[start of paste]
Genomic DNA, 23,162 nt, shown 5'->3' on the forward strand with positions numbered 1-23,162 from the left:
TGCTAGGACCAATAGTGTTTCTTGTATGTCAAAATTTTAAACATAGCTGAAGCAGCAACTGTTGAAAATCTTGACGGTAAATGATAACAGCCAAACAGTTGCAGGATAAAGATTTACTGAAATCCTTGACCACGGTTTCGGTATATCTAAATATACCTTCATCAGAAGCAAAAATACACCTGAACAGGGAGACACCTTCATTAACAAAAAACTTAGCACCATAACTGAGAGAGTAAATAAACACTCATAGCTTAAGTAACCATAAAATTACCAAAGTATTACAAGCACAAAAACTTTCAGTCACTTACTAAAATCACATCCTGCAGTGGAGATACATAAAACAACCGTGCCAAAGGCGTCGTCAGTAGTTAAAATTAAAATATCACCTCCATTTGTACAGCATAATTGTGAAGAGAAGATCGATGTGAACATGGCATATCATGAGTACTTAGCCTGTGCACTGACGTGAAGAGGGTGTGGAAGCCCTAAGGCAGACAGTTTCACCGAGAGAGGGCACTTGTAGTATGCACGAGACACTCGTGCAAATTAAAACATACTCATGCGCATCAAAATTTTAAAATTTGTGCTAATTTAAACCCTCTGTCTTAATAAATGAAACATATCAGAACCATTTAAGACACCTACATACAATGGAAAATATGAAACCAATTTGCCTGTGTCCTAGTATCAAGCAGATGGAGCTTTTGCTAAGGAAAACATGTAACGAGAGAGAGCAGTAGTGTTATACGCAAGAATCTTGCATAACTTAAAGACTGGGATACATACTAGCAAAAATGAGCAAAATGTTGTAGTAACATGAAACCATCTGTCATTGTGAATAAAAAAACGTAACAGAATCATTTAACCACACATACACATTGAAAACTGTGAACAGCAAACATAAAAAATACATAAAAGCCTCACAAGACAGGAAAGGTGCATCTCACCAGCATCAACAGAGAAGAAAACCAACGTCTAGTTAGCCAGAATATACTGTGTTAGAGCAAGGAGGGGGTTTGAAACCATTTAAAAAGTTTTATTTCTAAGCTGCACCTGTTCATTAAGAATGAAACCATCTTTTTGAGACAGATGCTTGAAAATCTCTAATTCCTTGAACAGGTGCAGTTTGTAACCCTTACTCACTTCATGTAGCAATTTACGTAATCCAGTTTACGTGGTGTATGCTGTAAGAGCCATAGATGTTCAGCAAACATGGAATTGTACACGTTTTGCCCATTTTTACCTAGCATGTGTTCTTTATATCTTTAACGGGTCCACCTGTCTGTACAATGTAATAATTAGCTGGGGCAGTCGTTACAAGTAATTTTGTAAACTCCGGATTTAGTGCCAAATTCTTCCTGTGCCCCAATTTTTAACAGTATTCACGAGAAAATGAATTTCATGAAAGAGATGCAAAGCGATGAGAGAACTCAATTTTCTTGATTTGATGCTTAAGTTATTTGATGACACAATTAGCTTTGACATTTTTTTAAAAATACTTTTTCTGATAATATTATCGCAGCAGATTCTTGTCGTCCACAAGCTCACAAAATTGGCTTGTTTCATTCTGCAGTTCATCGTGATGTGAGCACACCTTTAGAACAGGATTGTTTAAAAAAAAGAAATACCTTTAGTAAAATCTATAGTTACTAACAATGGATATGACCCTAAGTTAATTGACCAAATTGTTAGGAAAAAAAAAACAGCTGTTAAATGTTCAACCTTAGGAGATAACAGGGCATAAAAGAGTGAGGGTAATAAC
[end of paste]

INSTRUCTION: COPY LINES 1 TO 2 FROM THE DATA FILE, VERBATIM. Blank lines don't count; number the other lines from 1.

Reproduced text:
Genomic DNA, 23,162 nt, shown 5'->3' on the forward strand with positions numbered 1-23,162 from the left:
TGCTAGGACCAATAGTGTTTCTTGTATGTCAAAATTTTAAACATAGCTGAAGCAGCAACTGTTGAAAATCTTGACGGTAAATGATAACAGCCAAACAGTTGCAGGATAAAGATTTACTGAAATCCTTGACCACGGTTTCGGTATATCTAAATATACCTTCATCAGAAGCAAAAATACACCTGAACAGGGAGACACCTTCATTAACAAAAAACTTAGCACCATAACTGAGAGAGTAAATAAACACTCATAGCTTAAGTAACCATAAAATTACCAAAGTATTACAAGCACAAAAACTTTCAGTCACTTACTAAAATCACATCCTGCAGTGGAGATACATAAAACAACCGTGCCAAAGGCGTCGTCAGTAGTTAAAATTAAAATATCACCTCCATTTGTACAGCATAATTGTGAAGAGAAGATCGATGTGAACATGGCATATCATGAGTACTTAGCCTGTGCACTGACGTGAAGAGGGTGTGGAAGCCCTAAGGCAGACAGTTTCACCGAGAGAGGGCACTTGTAGTATGCACGAGACACTCGTGCAAATTAAAACATACTCATGCGCATCAAAATTTTAAAATTTGTGCTAATTTAAACCCTCTGTCTTAATAAATGAAACATATCAGAACCATTTAAGACACCTACATACAATGGAAAATATGAAACCAATTTGCCTGTGTCCTAGTATCAAGCAGATGGAGCTTTTGCTAAGGAAAACATGTAACGAGAGAGAGCAGTAGTGTTATACGCAAGAATCTTGCATAACTTAAAGACTGGGATACATACTAGCAAAAATGAGCAAAATGTTGTAGTAACATGAAACCATCTGTCATTGTGAATAAAAAAACGTAACAGAATCATTTAACCACACATACACATTGAAAACTGTGAACAGCAAACATAAAAAATACATAAAAGCCTCACAAGACAGGAAAGGTGCATCTCACCAGCATCAACAGAGAAGAAAACCAACGTCTAGTTAGCCAGAATATACTGTGTTAGAGCAAGGAGGGGGTTTGAAACCATTTAAAAAGTTTTATTTCTAAGCTGCACCTGTTCATTAAGAATGAAACCATCTTTTTGAGACAGATGCTTGAAAATCTCTAATTCCTTGAACAGGTGCAGTTTGTAACCCTTACTCACTTCATGTAGCAATTTACGTAATCCAGTTTACGTGGTGTATGCTGTAAGAGCCATAGATGTTCAGCAAACATGGAATTGTACACGTTTTGCCCATTTTTACCTAGCATGTGTTCTTTATATCTTTAACGGGTCCACCTGTCTGTACAATGTAATAATTAGCTGGGGCAGTCGTTACAAGTAATTTTGTAAACTCCGGATTTAGTGCCAAATTCTTCCTGTGCCCCAATTTTTAACAGTATTCACGAGAAAATGAATTTCATGAAAGAGATGCAAAGCGATGAGAGAACTCAATTTTCTTGATTTGATGCTTAAGTTATTTGATGACACAATTAGCTTTGACATTTTTTTAAAAATACTTTTTCTGATAATATTATCGCAGCAGATTCTTGTCGTCCACAAGCTCACAAAATTGGCTTGTTTCATTCTGCAGTTCATCGTGATGTGAGCACACCTTTAGAACAGGATTGTTTAAAAAAAAGAAATACCTTTAGTAAAATCTATAGTTACTAACAATGGATATGACCCTAAGTTAATTGACCAAATTGTTAGGAAAAAAAAAACAGCTGTTAAATGTTCAACCTTAGGAGATAACAGGGCATAAAAGAGTGAGGGTAATAAC